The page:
The ultimate goal of heritage builders is to preserve the living history of Britain’s architectural heritage, using the materials and methods that brought these buildings to life in the first place.
Exactly how difficult this can be can depend on a lot of environmental conditions, and these difficulties were highlighted on one of the largest stages British heritage has ever had.
The 2003 BBC television show Restoration had a rather unusual concept; thirty at-risk and severely neglected buildings across ten regions would compete for public votes, first in regional contests before a live final would give a building a Heritage Lottery Grant of £3m.
Whilst there was some criticism of the somewhat cut-throat competitive nature of the show’s presentation, to the point that rival Channel 4 did a counterpoint show called Demolition that instead of celebrating unloved historic buildings demolished historic eyesores, the show was a big success.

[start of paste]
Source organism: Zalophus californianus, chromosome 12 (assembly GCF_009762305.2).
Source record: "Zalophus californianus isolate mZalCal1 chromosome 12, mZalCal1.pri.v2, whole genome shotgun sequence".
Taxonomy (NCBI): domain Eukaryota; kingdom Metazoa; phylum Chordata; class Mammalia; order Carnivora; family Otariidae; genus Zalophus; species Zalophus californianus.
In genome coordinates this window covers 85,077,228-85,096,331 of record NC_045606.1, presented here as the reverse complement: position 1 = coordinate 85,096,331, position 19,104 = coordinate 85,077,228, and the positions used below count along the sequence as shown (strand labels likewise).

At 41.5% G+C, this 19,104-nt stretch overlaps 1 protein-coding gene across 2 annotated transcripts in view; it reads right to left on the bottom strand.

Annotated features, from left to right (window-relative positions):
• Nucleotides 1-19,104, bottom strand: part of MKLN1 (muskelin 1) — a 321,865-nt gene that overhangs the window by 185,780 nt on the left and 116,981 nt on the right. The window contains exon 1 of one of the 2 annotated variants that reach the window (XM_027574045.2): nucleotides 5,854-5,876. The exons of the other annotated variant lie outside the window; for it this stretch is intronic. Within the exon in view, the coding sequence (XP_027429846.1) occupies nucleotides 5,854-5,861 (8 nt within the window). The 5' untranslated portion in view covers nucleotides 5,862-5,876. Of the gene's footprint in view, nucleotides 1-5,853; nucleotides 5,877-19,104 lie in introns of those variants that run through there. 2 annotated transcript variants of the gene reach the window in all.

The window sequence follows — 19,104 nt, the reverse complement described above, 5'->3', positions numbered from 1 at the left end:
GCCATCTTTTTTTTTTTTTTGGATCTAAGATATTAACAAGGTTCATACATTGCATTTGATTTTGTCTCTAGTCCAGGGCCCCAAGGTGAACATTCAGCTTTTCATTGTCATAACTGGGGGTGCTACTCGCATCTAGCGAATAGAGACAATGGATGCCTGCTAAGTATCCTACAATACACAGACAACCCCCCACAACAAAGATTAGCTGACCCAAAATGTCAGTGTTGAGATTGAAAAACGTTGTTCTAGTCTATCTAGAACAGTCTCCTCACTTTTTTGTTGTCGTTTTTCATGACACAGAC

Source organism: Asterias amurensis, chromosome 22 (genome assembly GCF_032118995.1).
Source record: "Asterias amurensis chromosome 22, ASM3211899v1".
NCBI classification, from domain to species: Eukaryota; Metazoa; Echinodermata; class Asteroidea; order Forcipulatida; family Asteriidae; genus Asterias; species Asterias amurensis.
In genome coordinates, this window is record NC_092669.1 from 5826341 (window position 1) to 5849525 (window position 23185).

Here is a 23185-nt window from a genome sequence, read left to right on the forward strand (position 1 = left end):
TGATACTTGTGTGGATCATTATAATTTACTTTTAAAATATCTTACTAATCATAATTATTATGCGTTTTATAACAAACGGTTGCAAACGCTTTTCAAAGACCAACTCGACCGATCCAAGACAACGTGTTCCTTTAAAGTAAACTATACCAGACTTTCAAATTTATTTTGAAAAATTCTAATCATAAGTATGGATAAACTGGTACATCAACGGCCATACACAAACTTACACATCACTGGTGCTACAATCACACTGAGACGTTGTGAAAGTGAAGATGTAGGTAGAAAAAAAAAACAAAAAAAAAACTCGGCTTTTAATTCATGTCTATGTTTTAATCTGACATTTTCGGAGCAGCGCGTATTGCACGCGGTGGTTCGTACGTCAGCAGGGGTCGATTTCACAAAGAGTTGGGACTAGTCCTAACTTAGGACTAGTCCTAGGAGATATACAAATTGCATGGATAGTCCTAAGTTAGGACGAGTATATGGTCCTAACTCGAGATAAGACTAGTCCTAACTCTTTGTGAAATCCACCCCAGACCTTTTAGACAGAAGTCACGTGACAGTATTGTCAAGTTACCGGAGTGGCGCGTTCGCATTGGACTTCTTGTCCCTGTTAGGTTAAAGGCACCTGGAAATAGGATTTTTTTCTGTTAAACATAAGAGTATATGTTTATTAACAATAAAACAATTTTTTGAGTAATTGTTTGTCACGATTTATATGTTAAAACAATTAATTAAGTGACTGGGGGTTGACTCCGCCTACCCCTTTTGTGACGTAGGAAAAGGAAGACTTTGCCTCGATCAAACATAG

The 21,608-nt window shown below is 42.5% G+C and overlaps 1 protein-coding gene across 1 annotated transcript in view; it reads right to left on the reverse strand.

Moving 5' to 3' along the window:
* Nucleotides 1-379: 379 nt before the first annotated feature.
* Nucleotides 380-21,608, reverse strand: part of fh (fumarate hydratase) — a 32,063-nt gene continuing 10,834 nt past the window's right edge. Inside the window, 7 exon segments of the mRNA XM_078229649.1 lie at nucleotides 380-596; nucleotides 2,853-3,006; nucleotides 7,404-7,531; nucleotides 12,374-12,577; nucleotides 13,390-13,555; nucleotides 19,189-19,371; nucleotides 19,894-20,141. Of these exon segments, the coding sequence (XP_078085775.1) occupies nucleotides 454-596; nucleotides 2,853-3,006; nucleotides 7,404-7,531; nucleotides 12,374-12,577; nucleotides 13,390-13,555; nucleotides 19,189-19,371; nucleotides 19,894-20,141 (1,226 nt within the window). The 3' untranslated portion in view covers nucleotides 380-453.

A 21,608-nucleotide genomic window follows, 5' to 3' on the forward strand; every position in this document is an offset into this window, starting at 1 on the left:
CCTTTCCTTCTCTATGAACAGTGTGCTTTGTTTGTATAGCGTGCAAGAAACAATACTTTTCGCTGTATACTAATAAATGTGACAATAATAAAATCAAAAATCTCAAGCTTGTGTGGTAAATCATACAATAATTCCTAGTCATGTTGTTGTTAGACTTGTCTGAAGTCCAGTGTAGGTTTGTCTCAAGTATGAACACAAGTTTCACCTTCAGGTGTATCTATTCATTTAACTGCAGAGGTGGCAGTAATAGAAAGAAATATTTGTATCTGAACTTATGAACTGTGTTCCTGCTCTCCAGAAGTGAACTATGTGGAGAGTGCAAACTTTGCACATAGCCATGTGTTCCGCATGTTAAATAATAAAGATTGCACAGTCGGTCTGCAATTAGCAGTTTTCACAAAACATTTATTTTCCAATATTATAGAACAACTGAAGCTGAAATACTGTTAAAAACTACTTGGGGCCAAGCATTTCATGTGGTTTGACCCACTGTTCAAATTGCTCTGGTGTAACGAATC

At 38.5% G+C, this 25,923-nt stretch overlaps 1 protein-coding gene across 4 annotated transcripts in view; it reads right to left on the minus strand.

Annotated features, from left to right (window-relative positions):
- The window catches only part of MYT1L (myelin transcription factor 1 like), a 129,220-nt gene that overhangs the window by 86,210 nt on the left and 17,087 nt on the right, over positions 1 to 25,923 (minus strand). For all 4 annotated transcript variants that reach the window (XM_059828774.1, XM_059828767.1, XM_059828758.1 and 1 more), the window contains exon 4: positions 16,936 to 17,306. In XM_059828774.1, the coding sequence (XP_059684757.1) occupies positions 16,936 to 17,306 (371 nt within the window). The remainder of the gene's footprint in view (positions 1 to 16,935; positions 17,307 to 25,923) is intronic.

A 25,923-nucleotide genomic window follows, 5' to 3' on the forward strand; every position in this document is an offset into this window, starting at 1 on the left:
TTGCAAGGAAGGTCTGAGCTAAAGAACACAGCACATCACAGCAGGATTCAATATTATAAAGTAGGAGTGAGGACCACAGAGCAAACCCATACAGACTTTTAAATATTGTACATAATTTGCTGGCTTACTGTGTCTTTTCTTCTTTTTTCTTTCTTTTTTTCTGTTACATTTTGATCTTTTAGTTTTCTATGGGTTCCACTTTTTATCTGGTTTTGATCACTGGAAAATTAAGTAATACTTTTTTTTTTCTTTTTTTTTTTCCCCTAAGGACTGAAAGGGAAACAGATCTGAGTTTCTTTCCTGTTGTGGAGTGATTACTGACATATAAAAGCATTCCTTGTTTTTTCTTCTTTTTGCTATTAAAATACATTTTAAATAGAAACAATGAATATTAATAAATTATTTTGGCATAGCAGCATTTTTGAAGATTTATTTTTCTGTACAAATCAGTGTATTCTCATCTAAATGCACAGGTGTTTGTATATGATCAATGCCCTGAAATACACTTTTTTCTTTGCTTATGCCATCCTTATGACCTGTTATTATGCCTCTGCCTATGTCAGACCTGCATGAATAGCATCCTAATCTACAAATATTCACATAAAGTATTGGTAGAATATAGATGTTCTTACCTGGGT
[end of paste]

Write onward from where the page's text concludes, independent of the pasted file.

However, despite this popularity, the first winning building, the Grade II* Victoria Baths in Manchester had a somewhat troubled restoration period, to say the least.
Initially opened in 1906, the former swimming baths closed in 1993 and the plan with the winning £3.4m heritage grant was to redevelop and repair the Turkish bath section before finishing the rest of the restoration work on the Baths when the £20m of alternative funding needed was raised.
However, the big issue was that the repairs were far more expensive than initially thought, and the £3.4m was only half of what they actually needed to restore the Turkish bath section.
Four years after the public vote, structural work finally began and the baths were finally restored in 2008.
Whilst it has seen use as an exhibition centre and concert venue, and there is a range of guided tours, the process to even reach this stage has been long, and the building is still on the Heritage At Risk register due to how other areas still need considerable restoration.